If you designed two structures to do the same thing, in many cases a carbon fiber structure would be lighter than an aluminum one.
If you designed one structure to outperform the other, they could still be the same weight but one might be markedly stiffer.
Imagine two fishing poles, identical weight, one made of aluminum and the other made of carbon fiber. While they may weigh the same amount, the carbon fiber pole may be capable of landing a 50 lb fish where the aluminum one may only be capable of landing a 30 lb fish.
If the carbon fiber chassis doesn't outperform an aluminum chassis of the same weight, I would question why it was so heavy. But, if it outperforms the aluminum chassis, I would understand.
(This is all hypothetical, as I don't know the torsional rigidity of either the Lotus or the Alfa.)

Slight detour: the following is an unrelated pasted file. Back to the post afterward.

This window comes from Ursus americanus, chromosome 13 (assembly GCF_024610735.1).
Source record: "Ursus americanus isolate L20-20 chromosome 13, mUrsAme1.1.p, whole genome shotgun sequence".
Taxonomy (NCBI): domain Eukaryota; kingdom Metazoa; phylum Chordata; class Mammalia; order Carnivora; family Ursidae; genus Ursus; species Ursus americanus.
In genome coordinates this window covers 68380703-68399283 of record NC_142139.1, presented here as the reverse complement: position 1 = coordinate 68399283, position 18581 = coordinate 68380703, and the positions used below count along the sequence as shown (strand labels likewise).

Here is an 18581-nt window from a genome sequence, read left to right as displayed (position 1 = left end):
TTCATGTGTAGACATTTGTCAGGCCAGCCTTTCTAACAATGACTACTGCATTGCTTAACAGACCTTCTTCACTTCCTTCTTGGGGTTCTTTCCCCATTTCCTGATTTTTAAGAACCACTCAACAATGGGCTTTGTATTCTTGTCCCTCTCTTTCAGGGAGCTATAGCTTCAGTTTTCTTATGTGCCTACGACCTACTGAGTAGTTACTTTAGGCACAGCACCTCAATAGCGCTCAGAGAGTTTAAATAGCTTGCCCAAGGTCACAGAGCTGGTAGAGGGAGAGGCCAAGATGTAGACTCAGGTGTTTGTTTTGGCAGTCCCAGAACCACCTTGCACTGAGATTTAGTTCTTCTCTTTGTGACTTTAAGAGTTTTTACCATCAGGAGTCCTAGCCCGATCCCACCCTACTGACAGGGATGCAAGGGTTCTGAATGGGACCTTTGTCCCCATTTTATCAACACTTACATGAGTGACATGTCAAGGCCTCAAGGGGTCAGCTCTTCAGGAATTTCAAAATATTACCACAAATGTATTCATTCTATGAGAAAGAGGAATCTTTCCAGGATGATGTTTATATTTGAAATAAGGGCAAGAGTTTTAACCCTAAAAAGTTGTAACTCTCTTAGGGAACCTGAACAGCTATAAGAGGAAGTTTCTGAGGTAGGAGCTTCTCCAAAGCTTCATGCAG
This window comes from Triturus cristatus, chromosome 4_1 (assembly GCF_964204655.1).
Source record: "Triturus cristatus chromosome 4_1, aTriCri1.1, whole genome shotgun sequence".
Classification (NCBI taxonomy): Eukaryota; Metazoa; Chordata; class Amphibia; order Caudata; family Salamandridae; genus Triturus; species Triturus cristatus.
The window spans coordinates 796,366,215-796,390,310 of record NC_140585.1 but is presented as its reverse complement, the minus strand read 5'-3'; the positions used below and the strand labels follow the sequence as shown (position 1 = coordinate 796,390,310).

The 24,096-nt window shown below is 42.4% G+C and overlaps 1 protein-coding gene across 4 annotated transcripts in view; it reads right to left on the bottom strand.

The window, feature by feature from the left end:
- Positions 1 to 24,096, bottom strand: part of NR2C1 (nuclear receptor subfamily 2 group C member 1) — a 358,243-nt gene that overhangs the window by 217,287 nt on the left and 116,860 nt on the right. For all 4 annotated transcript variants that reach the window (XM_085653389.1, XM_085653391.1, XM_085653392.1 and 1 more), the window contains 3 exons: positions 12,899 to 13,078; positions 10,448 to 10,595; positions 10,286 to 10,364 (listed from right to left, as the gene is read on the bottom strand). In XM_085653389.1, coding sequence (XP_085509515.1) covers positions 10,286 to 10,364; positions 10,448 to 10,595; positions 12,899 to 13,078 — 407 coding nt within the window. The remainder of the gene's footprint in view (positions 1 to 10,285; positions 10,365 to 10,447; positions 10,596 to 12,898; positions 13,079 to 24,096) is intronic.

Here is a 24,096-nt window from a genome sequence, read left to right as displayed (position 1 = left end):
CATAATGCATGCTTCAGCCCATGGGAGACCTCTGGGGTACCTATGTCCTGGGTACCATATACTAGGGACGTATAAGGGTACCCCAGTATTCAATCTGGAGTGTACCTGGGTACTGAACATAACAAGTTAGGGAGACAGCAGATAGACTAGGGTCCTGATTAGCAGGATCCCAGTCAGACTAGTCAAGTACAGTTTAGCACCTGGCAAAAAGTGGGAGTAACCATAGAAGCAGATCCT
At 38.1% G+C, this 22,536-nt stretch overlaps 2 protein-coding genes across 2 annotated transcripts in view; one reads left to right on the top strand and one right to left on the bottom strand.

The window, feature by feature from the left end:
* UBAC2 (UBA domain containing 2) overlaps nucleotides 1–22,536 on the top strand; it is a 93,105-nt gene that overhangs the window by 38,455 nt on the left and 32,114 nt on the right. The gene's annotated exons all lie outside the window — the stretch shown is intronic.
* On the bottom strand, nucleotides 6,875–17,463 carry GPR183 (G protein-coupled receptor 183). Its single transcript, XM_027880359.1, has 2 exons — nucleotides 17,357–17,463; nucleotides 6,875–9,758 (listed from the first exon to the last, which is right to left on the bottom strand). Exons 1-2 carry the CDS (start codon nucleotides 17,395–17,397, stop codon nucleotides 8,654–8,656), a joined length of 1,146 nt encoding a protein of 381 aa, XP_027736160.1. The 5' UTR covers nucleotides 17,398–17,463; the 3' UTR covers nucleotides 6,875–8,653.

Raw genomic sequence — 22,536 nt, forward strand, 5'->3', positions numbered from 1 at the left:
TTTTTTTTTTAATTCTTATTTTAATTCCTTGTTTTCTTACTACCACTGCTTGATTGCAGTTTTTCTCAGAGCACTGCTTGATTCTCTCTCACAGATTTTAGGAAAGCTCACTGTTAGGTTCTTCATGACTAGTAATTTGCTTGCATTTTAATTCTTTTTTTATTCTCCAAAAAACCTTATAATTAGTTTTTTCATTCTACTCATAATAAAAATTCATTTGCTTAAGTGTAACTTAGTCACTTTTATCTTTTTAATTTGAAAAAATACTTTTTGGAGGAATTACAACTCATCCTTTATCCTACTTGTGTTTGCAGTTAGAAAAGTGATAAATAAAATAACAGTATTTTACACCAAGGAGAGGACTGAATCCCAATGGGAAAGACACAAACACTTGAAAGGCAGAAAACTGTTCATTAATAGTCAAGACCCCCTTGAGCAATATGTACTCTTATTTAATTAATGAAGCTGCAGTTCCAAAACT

Below is a photo that I grabbed off of the 'net, showing a tube frame chassis. Torsional rigidity is the measure of a chassis' ability to resist twisting (as shown in the picture). With some exceptions (karting comes to mind), more torsional rigidity is desirable for reasons I won't go into here. (Including: road "feel", suspension control, NVH (noise/vibration/harshness) considerations, "modes", etc.) In my former life I ran so many of these simulations that I used to fall asleep thinking in color.
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Last edited by Thomasio; 11-12-2014 at 04:52 PM.